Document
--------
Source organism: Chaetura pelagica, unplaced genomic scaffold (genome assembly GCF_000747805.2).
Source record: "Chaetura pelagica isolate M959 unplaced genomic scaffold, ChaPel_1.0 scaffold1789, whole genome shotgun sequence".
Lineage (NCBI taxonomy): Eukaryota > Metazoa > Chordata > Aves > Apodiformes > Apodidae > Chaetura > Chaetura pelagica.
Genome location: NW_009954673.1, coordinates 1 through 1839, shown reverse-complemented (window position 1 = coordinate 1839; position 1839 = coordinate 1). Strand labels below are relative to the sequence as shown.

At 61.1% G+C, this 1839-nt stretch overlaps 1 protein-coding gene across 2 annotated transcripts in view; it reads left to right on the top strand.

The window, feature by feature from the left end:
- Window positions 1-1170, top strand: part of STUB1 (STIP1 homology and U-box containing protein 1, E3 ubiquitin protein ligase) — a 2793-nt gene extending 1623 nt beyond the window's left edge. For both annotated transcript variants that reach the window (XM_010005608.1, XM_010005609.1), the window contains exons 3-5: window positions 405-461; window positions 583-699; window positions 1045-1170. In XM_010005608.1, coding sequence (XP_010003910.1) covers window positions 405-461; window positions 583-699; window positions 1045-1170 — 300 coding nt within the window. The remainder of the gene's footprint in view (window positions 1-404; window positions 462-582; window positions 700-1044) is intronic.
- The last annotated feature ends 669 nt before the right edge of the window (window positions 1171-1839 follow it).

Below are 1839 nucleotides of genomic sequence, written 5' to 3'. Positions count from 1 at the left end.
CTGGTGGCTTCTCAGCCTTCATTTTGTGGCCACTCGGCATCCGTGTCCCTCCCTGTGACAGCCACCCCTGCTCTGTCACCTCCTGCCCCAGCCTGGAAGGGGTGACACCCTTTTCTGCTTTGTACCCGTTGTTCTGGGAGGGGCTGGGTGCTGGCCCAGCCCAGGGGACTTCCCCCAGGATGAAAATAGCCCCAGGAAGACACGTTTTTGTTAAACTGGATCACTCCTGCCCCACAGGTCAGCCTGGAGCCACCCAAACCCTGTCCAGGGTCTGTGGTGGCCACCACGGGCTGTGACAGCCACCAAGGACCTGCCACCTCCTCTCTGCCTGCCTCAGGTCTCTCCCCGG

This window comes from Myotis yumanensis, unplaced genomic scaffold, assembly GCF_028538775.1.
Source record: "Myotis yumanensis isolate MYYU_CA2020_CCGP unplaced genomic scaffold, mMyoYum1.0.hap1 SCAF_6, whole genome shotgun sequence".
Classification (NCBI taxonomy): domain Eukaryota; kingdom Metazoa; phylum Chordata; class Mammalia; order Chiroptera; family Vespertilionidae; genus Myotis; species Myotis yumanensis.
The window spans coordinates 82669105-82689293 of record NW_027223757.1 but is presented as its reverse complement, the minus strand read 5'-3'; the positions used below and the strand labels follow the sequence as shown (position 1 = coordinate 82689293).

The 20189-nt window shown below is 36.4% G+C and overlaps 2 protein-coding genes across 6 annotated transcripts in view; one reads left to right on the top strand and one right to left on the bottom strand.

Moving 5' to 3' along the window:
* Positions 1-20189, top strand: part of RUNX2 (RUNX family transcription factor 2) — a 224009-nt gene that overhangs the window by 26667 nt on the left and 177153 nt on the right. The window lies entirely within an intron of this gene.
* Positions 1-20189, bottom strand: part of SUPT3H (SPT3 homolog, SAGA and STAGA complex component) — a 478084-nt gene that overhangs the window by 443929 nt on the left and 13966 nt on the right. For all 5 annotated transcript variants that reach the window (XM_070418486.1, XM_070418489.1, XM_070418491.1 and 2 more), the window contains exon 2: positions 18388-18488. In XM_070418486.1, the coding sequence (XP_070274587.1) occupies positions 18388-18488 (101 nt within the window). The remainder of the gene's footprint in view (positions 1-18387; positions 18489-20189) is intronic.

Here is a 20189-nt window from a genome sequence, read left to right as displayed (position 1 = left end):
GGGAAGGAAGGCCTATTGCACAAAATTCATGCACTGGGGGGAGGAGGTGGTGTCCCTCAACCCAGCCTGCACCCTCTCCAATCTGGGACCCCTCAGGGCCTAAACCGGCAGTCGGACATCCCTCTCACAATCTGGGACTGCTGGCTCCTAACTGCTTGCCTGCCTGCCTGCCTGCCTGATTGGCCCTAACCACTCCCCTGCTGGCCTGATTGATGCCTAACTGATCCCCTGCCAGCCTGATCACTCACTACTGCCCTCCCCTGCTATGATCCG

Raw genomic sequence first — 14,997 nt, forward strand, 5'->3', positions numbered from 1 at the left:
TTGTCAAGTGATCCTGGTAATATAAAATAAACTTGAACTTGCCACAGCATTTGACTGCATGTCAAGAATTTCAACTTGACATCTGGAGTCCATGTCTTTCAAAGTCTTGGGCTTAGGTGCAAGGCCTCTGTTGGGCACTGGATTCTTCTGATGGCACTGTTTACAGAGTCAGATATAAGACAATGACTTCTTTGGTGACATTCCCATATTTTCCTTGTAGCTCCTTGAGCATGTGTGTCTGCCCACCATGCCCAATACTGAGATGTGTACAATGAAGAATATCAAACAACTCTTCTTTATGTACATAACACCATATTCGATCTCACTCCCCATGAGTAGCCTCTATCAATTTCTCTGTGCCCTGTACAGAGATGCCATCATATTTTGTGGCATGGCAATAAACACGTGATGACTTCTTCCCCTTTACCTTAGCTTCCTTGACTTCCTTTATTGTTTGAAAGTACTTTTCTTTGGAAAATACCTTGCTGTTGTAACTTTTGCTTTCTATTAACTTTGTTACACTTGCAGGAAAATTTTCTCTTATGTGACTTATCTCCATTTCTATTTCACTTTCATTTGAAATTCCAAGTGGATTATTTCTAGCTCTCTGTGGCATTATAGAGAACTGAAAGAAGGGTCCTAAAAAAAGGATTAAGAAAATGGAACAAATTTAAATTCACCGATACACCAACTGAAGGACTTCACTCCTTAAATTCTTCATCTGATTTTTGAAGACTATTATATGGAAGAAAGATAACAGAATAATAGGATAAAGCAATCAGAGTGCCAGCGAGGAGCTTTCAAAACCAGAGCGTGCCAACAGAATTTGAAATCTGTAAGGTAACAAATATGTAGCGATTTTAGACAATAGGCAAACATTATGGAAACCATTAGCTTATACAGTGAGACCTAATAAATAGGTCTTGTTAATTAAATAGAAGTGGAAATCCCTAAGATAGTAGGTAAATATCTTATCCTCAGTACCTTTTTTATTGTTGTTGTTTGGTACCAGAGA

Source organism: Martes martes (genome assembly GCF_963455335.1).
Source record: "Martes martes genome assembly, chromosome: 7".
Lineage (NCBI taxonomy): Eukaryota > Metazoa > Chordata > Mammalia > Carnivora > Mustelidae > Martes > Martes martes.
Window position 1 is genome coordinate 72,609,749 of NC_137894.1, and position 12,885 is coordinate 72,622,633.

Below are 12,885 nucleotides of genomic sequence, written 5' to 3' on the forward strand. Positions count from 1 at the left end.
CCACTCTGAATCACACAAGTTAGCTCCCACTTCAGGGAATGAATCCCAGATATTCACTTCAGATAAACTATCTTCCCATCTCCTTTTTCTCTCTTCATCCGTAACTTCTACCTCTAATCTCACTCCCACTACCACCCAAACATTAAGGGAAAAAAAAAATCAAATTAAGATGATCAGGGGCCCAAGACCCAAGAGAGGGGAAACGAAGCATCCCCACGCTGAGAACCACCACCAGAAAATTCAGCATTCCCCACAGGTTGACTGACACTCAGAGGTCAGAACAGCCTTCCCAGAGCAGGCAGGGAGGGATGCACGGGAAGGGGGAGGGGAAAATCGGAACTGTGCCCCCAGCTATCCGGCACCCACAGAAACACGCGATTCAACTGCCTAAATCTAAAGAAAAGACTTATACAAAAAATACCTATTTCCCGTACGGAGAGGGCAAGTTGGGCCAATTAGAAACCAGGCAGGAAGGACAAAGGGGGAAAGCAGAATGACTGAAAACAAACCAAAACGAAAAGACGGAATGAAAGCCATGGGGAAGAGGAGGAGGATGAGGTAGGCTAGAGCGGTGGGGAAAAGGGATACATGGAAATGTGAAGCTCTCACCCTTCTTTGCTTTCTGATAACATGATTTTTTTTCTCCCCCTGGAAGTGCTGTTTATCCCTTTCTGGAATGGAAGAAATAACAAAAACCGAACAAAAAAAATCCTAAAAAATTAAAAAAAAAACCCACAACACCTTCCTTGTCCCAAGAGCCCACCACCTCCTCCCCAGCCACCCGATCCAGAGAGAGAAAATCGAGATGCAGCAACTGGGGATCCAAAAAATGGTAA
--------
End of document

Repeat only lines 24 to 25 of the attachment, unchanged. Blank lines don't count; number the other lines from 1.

Source record: "Martes martes genome assembly, chromosome: 7".
Lineage (NCBI taxonomy): Eukaryota > Metazoa > Chordata > Mammalia > Carnivora > Mustelidae > Martes > Martes martes.